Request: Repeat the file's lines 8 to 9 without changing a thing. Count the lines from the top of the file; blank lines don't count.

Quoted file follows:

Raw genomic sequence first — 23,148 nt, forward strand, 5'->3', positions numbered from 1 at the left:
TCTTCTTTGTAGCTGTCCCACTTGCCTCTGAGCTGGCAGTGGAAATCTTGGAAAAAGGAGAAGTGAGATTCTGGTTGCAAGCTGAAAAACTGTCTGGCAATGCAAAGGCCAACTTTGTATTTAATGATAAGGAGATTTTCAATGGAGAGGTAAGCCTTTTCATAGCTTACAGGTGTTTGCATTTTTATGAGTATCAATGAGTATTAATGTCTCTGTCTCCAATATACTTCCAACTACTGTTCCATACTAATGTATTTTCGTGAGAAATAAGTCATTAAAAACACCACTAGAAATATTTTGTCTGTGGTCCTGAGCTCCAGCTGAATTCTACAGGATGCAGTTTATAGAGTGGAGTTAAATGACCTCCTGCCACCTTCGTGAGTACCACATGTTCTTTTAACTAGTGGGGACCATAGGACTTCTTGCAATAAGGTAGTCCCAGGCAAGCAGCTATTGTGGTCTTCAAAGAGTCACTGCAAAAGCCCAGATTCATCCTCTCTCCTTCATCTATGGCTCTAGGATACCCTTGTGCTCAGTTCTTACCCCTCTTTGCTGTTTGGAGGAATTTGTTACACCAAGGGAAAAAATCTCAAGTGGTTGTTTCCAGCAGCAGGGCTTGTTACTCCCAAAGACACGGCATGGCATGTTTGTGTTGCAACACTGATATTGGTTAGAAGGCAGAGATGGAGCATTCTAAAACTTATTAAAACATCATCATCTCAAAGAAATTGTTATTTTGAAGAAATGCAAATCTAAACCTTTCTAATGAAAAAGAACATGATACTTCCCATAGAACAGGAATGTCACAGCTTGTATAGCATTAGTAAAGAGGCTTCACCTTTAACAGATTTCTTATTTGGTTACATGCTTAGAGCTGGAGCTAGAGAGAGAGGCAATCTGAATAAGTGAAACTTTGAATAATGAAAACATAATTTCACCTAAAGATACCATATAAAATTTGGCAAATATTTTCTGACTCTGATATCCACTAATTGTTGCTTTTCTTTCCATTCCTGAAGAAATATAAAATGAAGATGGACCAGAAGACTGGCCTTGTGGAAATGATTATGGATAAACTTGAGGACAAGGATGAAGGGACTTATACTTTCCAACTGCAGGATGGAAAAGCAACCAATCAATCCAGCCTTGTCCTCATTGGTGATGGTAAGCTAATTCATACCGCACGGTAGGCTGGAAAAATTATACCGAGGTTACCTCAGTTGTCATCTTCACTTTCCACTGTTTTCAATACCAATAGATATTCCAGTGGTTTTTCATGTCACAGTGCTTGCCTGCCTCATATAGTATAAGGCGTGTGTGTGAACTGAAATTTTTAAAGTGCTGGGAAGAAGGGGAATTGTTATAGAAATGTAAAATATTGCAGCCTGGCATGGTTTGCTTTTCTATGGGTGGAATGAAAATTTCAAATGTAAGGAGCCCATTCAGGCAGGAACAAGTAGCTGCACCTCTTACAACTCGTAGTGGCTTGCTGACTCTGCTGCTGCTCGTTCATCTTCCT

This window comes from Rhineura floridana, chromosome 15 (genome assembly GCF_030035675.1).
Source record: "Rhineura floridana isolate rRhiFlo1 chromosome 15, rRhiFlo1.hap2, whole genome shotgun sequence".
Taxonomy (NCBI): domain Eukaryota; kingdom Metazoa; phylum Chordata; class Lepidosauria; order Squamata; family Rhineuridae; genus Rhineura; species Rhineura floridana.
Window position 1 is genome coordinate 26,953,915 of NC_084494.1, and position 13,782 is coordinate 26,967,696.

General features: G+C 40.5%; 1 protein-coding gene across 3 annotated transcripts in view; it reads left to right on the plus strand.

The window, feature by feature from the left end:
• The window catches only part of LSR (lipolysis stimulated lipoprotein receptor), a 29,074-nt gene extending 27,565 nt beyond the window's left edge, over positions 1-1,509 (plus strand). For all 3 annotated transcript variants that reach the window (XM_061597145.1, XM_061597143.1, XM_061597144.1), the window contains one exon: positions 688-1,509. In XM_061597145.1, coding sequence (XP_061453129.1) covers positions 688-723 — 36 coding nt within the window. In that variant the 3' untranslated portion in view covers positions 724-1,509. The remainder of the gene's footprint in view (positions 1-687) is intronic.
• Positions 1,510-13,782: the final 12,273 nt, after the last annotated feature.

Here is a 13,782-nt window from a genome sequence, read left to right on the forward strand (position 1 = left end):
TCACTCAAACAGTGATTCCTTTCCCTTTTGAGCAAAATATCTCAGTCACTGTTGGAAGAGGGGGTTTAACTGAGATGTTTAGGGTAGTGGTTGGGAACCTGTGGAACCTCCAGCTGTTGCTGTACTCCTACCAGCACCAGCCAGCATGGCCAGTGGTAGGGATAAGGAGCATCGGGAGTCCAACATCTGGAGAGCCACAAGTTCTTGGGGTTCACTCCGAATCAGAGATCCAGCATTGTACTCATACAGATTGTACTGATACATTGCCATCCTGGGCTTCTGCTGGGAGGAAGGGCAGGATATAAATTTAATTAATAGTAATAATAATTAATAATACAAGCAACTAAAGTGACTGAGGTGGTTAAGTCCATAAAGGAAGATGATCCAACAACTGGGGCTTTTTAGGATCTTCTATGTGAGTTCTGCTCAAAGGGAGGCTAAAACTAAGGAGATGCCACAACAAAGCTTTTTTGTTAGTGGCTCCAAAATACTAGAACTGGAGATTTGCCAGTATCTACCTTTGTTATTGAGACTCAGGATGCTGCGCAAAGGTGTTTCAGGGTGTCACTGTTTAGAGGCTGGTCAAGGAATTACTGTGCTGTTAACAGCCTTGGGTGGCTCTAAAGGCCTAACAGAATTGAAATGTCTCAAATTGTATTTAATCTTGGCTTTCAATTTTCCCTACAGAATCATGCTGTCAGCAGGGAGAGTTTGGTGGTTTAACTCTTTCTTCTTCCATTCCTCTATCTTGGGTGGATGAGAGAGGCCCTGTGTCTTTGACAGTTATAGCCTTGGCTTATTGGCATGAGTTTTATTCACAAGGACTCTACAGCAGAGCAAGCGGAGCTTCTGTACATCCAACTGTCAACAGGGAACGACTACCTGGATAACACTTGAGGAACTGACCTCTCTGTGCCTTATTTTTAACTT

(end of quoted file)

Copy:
The window, feature by feature from the left end:
• The window catches only part of LSR (lipolysis stimulated lipoprotein receptor), a 29,074-nt gene extending 27,565 nt beyond the window's left edge, over positions 1-1,509 (plus strand). For all 3 annotated transcript variants that reach the window (XM_061597145.1, XM_061597143.1, XM_061597144.1), the window contains one exon: positions 688-1,509. In XM_061597145.1, coding sequence (XP_061453129.1) covers positions 688-723 — 36 coding nt within the window. In that variant the 3' untranslated portion in view covers positions 724-1,509. The remainder of the gene's footprint in view (positions 1-687) is intronic.